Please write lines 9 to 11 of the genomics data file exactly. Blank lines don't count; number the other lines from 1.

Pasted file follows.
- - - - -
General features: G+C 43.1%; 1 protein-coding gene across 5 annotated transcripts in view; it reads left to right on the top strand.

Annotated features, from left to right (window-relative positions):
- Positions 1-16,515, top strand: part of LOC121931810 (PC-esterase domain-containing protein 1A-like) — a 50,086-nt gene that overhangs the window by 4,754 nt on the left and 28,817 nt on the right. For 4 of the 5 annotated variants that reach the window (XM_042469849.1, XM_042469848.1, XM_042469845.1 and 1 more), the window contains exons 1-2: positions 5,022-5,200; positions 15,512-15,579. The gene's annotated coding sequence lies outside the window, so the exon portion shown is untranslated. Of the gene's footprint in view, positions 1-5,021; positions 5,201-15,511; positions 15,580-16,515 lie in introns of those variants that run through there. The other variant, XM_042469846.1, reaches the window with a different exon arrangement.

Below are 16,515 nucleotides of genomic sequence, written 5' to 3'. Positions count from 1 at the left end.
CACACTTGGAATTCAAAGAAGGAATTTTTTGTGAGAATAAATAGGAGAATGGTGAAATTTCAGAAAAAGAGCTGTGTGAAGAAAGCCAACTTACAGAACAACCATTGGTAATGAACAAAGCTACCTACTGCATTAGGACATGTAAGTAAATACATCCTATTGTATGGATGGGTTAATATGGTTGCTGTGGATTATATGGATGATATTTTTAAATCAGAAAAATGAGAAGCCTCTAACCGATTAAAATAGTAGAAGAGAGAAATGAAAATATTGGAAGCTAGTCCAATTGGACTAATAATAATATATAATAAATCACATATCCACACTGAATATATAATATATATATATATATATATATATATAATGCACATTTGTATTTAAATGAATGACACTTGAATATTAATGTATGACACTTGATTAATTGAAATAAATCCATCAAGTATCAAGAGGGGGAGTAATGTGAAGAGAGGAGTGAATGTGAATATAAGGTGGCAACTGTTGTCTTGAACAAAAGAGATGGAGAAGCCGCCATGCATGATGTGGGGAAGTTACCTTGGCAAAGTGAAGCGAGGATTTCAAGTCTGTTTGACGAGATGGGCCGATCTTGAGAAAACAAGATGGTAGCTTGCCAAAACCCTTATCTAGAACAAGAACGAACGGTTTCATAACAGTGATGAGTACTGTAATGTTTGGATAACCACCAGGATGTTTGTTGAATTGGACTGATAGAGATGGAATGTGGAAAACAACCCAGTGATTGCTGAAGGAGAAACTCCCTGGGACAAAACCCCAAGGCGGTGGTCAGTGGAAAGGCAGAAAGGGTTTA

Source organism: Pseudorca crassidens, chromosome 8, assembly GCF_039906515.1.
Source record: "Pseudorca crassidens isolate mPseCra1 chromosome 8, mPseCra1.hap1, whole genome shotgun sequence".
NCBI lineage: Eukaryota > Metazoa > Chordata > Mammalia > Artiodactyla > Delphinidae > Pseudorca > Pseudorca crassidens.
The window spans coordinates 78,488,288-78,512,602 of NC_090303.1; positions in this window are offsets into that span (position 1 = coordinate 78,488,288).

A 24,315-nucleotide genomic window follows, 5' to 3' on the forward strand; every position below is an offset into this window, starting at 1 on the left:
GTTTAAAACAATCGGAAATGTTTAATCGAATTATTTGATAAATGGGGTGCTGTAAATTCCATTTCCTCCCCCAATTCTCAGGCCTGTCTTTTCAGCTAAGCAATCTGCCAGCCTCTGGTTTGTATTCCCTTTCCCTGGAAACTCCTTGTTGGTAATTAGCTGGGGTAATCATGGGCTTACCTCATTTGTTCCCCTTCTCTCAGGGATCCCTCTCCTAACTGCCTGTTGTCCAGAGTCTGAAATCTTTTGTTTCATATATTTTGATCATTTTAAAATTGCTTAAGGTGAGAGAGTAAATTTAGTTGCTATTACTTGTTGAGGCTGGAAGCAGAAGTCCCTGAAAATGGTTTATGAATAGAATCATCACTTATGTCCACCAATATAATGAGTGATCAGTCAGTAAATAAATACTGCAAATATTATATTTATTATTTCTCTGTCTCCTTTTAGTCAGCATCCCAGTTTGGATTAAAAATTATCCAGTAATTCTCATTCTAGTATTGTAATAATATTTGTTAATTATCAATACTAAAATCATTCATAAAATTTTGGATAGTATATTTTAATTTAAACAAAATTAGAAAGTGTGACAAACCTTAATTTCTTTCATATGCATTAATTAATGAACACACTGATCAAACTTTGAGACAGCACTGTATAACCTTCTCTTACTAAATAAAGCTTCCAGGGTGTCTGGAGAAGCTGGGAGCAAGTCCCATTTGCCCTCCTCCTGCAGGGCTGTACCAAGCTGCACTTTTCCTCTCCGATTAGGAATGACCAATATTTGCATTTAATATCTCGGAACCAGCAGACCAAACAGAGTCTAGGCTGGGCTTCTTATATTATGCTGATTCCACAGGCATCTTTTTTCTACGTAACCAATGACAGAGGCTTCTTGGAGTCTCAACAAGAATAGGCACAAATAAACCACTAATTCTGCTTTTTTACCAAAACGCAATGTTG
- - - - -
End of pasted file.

The window spans coordinates 78,488,288-78,512,602 of NC_090303.1; positions in this window are offsets into that span (position 1 = coordinate 78,488,288).

A 24,315-nucleotide genomic window follows, 5' to 3' on the forward strand; every position below is an offset into this window, starting at 1 on the left:
GTTTAAAACAATCGGAAATGTTTAATCGAATTATTTGATAAATGGGGTGCTGTAAATTCCATTTCCTCCCCCAATTCTCAGGCCTGTCTTTTCAGCTAAGCAATCTGCCAGCCTCTGGTTTGTATTCCCTTTCCCTGGAAACTCCTTGTTGGTAATTAGCTGGGGTAATCATGGGCTTACCTCATTTGTTCCCCTTCTCTCAGGGATCCCTCTCCTAACTGCCTGTTGTCCAGAGTCTGAAATCTTTTGTTTCATATATTTTGATCATTTTAAAATTGCTTAAGGTGAGAGAGTAAATTTAGTTGCTATTACTTGTTGAGGCTGGAAGCAGAAGTCCCTGAAAATGGTTTATGAATAGAATCATCACTTATGTCCACCAATATAATGAGTGATCAGTCAGTAAATAAATACTGCAAATATTATATTTATTATTTCTCTGTCTCCTTTTAGTCAGCATCCCAGTTTGGATTAAAAATTATCCAGTAATTCTCATTCTAGTATTGTAATAATATTTGTTAATTATCAATACTAAAATCATTCATAAAATTTTGGATAGTATATTTTAATTTAAACAAAATTAGAAAGTGTGACAAACCTTAATTTCTTTCATATGCATTAATTAATGAACACACTGATCAAACTTTGAGACAGCACTGTATAACCTTCTCTTACTAAATAAAGCTTCCAGGGTGTCTGGAGAAGCTGGGAGCAAGTCCCATTTGCCCTCCTCCTGCAGGGCTGTACCAAGCTGCACTTTTCCTCTCCGATTAGGAATGACCAATATTTGCATTTAATATCTCGGAACCAGCAGACCAAACAGAGTCTAGGCTGGGCTTCTTATATTATGCTGATTCCACAGGCATCTTTTTTCTACGTAACCAATGACAGAGGCTTCTTGGAGTCTCAACAAGAATAGGCACAAATAAACCACTAATTCTGCTTTTTTACCAAAACGCAATGTTG